Archive for December, 2013

What a serial entrepreneur taught me about Christmas:


Greg Boyle successfully launched 7 start-ups in one of the most gang ridden areas in the United States.

He is also one of my Heroes.

He is the founder of Homeboy Ministries, a series of start-up businesses designed to give former gang members something they are all desperate for:  a job, purpose and a meaningful life.  He wrote a book about it (Tattoos on the Heart) which I found fascinating for several reasons:

  1. He is a Catholic priest and a serial entrepreneur. (What?)
  2. It is likely he does not know what the phrase serial entrepreneur means.
  3. If reading his book does not make you shut up and quit whining about your work life, nothing will.

Why is this story so astonishing? It defies virtually every bit of business wisdom I know.

  1. Instead of  funding outcomes, they fund futures.  They “see in people what they don’t see in themselves”.
  2. Where businesses take calculated risks, they take enormous incalculable risks.
  3. They seek out  and hire the difficult and belligerent.
  4. Money is a tool for recreating people. People are not tools for creating money.


Granted, this is not a for profit business.  But I guess it depends on how you look at profit.  It is recognized as the most successful program for helping people leave gang life; period.  It saves the State of California millions of dollars in incarceration costs annually.  It helps people become productive, self-sufficient taxpaying citizens contributing to the economy.

In a lot of our business analysis we look only at the short-term ROI.  I find it interesting, that in this instance, the ROI is very hard to calculate, not because it is nebulous but because it is so vast. What is the value of a life restored?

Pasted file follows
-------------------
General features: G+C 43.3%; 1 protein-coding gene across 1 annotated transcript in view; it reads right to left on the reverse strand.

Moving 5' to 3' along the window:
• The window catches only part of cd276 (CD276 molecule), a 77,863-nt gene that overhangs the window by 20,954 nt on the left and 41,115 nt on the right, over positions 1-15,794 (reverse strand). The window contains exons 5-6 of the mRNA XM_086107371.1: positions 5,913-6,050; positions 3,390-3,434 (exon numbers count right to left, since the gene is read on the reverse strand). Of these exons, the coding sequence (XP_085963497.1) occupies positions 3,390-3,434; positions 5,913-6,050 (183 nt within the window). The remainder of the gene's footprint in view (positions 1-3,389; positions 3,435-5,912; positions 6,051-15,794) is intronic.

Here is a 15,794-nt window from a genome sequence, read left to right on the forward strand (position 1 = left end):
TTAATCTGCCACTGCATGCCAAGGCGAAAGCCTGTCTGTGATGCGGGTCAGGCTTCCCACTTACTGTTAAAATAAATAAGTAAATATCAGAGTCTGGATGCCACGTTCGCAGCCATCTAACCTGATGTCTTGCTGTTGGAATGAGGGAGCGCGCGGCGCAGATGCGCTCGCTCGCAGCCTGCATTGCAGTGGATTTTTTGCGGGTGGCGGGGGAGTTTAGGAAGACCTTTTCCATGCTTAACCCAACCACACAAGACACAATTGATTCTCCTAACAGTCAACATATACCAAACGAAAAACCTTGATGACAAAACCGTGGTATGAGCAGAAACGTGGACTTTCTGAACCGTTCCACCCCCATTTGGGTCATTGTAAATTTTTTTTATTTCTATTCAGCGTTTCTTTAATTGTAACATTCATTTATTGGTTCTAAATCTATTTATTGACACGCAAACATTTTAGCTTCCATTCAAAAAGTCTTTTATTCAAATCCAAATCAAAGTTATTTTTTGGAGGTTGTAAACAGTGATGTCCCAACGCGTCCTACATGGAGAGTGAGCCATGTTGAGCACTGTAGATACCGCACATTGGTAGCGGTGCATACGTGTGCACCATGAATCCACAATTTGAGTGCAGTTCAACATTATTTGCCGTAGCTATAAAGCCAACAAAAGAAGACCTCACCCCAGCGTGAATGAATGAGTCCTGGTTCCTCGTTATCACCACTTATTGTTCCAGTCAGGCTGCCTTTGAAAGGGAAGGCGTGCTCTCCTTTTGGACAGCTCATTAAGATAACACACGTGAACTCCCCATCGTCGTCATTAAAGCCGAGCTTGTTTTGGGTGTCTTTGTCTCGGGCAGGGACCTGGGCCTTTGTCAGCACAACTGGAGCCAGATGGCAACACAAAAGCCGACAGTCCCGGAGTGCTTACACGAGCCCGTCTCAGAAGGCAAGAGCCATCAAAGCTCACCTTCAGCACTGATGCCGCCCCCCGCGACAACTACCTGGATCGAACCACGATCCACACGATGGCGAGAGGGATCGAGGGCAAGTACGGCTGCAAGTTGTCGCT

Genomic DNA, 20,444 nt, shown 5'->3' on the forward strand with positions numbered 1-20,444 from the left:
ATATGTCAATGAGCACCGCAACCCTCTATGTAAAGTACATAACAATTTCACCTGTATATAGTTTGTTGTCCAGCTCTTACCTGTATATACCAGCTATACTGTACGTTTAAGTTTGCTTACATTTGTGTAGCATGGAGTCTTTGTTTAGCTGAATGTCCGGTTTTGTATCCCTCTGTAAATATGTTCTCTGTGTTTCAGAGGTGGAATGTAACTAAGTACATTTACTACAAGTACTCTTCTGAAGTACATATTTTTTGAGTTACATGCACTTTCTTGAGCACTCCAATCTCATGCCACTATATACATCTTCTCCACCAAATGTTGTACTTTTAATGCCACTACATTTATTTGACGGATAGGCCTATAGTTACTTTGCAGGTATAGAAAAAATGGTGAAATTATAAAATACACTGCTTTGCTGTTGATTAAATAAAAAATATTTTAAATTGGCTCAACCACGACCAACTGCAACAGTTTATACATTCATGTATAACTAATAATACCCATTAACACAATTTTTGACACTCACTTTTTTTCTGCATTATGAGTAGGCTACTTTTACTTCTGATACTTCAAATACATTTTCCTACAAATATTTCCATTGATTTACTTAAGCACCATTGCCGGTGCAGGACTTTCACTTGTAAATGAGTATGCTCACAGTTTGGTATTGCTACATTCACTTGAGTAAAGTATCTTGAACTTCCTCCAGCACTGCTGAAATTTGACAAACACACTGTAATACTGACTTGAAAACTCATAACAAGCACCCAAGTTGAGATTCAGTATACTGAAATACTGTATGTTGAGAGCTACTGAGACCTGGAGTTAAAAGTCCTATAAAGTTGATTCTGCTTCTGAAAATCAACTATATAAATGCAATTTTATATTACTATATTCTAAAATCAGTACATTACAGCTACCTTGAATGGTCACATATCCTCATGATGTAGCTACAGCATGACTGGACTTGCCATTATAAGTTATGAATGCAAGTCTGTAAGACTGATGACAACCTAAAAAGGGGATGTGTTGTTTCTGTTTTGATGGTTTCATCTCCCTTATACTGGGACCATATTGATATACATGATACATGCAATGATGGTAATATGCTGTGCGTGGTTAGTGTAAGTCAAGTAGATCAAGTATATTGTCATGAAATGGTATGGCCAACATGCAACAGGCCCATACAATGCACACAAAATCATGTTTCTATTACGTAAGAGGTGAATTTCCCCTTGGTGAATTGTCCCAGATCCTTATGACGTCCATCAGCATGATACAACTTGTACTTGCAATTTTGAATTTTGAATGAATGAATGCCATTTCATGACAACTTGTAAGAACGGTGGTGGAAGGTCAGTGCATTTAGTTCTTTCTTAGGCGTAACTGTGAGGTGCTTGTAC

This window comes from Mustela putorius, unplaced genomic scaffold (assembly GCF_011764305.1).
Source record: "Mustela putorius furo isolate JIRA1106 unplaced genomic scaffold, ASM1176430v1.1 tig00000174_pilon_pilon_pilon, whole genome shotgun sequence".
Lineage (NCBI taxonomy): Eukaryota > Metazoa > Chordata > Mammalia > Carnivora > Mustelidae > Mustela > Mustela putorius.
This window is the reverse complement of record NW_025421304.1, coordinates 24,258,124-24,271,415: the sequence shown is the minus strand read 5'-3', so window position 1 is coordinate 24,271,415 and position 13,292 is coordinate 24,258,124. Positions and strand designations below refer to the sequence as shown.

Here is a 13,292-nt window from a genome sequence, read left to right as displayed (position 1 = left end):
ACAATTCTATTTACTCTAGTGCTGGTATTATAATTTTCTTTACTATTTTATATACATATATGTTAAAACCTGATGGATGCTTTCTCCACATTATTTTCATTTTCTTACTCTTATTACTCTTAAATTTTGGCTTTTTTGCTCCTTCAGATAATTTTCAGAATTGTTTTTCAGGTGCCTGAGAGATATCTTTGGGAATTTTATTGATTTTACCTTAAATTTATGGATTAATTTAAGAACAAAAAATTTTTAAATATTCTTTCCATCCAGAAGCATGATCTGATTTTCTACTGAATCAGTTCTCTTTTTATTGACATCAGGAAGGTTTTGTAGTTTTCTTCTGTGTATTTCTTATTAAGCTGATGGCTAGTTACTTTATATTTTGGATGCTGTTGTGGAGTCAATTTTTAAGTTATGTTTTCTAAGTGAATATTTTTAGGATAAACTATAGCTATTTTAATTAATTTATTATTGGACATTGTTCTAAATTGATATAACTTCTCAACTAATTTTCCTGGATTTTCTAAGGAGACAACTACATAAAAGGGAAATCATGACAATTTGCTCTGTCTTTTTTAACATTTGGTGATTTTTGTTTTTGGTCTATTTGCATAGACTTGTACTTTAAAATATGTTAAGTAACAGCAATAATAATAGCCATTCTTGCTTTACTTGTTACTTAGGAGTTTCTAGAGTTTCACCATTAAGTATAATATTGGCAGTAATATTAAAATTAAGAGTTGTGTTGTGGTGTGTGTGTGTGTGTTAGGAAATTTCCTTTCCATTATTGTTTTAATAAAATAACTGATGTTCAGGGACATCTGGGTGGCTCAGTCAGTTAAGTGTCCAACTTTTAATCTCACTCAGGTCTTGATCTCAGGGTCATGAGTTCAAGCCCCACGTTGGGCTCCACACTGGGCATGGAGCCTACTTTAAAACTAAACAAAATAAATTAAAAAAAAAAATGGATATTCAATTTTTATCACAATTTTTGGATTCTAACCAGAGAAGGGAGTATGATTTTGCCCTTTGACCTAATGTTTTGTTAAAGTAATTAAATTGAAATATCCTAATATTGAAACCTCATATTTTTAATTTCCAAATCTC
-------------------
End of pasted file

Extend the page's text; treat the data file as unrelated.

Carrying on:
If you find yourself in a less than joy filled mood this season look around.  This is just one example of a  “light shining in the darkness”.  Want to really change that mood? Become one of those lights.

Merry Christmas!

Best pitch advice ever: from my 10 year old


When our children were young my wife and I agreed on a strategy: “Answer only the question they ask.”

Q: Where do babies come from?

A: The hospital.

Q: Does Santa Exist?

A: Yes. (Unless there is a follow up question on modes of existence, “zip it”.)

My wife was a lot more successful at this than I was (am).  But it has provided me with some powerful lessons.

We are all big fans of ‘The Far Side’ in our house.  After my son (then 10) asked me a question, and I was way too far down the road with way too much information, he interrupted me with a quote from The Far Side.  He said “Hey Dad… Blah, Blah, Blah, Ginger.”

It was hilarious and quite instructive.

When people ask me what I do, I try to remember Craig Wortmann’s advice: Keep it simple and clear; then shut up. 

Example: “We help X do Y by doing Z”.

If they don’t ask a follow up question remember: “Answer  only the question they ask.”

Holiday Leftovers:


I looked in the fridge and saw the leftovers from Thanksgiving.  As I threw them out it made me think of company newsletters.

  1. They are old
  2. They are taking up space
  3. They stink and might just make people sick.

The newsletter format is outdated, and is usually a mixture of really old news and employee profiles.  The author likely sees this as an extra task that is an obligation and a time suck. Yummy…

Turkey cake

(Yes, that is a cake made from Thanksgiving leftovers. Gotta love that Potato/marshmallow icing! )

Your clients are way too busy to be combing through old news and although I am sure your employees are awesome, nobody really cares to read about them.  If they did, they would follow them on Twitter.

Throw it out.  Be ruthless on the quality of your customer communication.  Better to have no communication than to have your clients thinking this when your newsletter arrives…

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Dan Clark

Dan Clark

Principal of Bowline Consulting, process designer/fixer, wireless telecom veteran, addicted pick up soccer player, fly fisher, backpacker, beer brewer, guitar player, choir singer, recovering bag piper

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